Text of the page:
Paying Fines and Getting a Pardon
Court-ordered fines and surcharges do not go away, ever. They will always be considered outstanding until the time that they are paid off in full. Until your fine is paid your sentence is not complete. Even if you served 10 years in jail, completed everyday of your sentence and you were a model prison, your sentence will not be considered complete if there is even a few dollars outstanding on any fine that you were given in court.
If your sentence is not complete you cannot apply for a pardon. Therefore you need to pay your fine and THEN complete your waiting period before becoming eligible to apply.
We understand that it can be difficult to remember whether a fine was paid 20, 30, or even 40 years ago. If we discover that you have an outstanding amount with the courts during the course of our investigations, we will advise you immediately and, while your pardon may be delayed because of an unpaid fine, you will not “lose” the processing fees that you have already paid toward your file.
We simply place a hold on your file until you meet the pardon eligibility criteria established by the Parole Board and will submit your pardon at that time.
When applying for a pardon you must not owe anything to the courts or to any victims involved in your conviction or your pardon will be delayed. Whether you contact the courts yourself or you have us do it for you, you will have to face these financial burdens at some point.
Do not assume that fines have been forgotten. They are on the books somewhere and they have a habit of turning up at the most inopportune times.
Court Imposed Fines as a Part of All of Your Sentence
A fine is a very common sentence particularly among summary (smaller, less serious) offences. For example, if you were arrested for a DUI there is a very good chance you were also ordered to pay a fine. Similarly, fines seem to apply to many non-violent offences like theft under, mischief, possession, etc. But keep in mind it is possible to receive additional demands from the court as well. Probation + a fine is very common. In the DUI example the combination is often driving suspension + a fine.
Outstanding Fines – Proof of Fine Payments
There seems to be a common misconception that the courts will track a person down and force them to pay outstanding fine. This is false and it will ultimately be up to you to prove to the Parole Board of Canada that any fines imposed have already been taken care of.
The court has no obligation to chase after a person who has been given a fine, restitution, compensation order, or surcharge in conjunction with a criminal conviction.
On the day that you were sentenced, you (or your lawyer) were given a document that instructed you how to pay your debt to the courts. That was your official notice and is sometimes the only warning a person will receive.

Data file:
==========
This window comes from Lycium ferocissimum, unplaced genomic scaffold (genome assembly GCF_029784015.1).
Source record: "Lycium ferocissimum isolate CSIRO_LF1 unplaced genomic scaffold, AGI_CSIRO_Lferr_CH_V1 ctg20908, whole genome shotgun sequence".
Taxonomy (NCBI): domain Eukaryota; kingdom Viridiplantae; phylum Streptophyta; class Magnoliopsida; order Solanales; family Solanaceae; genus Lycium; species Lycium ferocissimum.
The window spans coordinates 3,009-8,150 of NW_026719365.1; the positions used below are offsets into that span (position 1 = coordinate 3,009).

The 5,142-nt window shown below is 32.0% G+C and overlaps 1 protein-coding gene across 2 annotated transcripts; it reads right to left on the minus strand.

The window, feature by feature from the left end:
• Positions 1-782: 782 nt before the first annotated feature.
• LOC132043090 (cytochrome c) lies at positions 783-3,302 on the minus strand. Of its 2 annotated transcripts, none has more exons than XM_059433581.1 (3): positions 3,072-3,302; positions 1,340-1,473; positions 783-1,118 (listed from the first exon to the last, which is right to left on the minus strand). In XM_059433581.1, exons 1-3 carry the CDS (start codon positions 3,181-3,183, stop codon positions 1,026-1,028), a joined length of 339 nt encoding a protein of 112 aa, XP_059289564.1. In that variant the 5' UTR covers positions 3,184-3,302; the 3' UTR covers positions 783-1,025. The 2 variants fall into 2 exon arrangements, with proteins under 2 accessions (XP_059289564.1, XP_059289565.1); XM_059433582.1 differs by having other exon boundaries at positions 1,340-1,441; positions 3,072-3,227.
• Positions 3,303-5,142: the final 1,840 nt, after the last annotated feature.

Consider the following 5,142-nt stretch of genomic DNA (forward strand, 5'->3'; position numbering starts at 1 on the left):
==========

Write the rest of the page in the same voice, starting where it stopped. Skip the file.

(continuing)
Some courts do send out reminders but many do not. And even those courts that do send out notices will eventually give up on a person. This only means that the court has decided that it has better things to do than to chase after you. It does not negate the fact that you were ordered to pay the fine in the first place.
Perhaps the confusion lies in that sentencing documents often iterate that failure to pay a fine will result in serving a certain number of days in jail.
This very rarely happens. The police cannot see whether a criminal fine has been paid or not on their systems so if they pull you over for speeding, for instance, they do not necessarily see anything relating to that fine you received in court.
Waiting Periods for a Pardon and Fine Payments
Once your fine is paid you are then required to wait the mandatory period before becoming eligible to apply for a pardon. Keep in mind this also applies to surcharges and penalties. So if you’re fine was $100 but you received an additional $10 for interest or whatever, it would not matter to the Parole Board of Canada if you paid the $100. The court would still have an outstanding balance of $10 and the Parole Board would consider it as an incomplete sentence. In other words you would not be eligible for your pardon.
The unpaid fine is actually a very common problem for people applying for a pardon. Prior to the Conservative government amendments to the pardon program in Canada fines older than 15 years did not require a proof of payment to be submitted with the pardon application. However, after the changes came into effect the parole board required that ALL fines be paid.
We have had several clients with fines going back 30 years or more who found themselves ineligible for a pardon simply because here was an outstanding balance at the court house. While we agree that the sentence should be completed, we believe that the Parole Board has taken the fine requirement too far.
A fair balance would be to require unpaid fines to be paid but fines that were paid following the waiting periods should not result in additional waiting periods. It would be more beneficial if an additional monetary amount was imposed, rather than additional years added to the applicant’s waiting period.
Pay your fines right away. Ideally pay them the same day you finish in court. And always keep the receipt.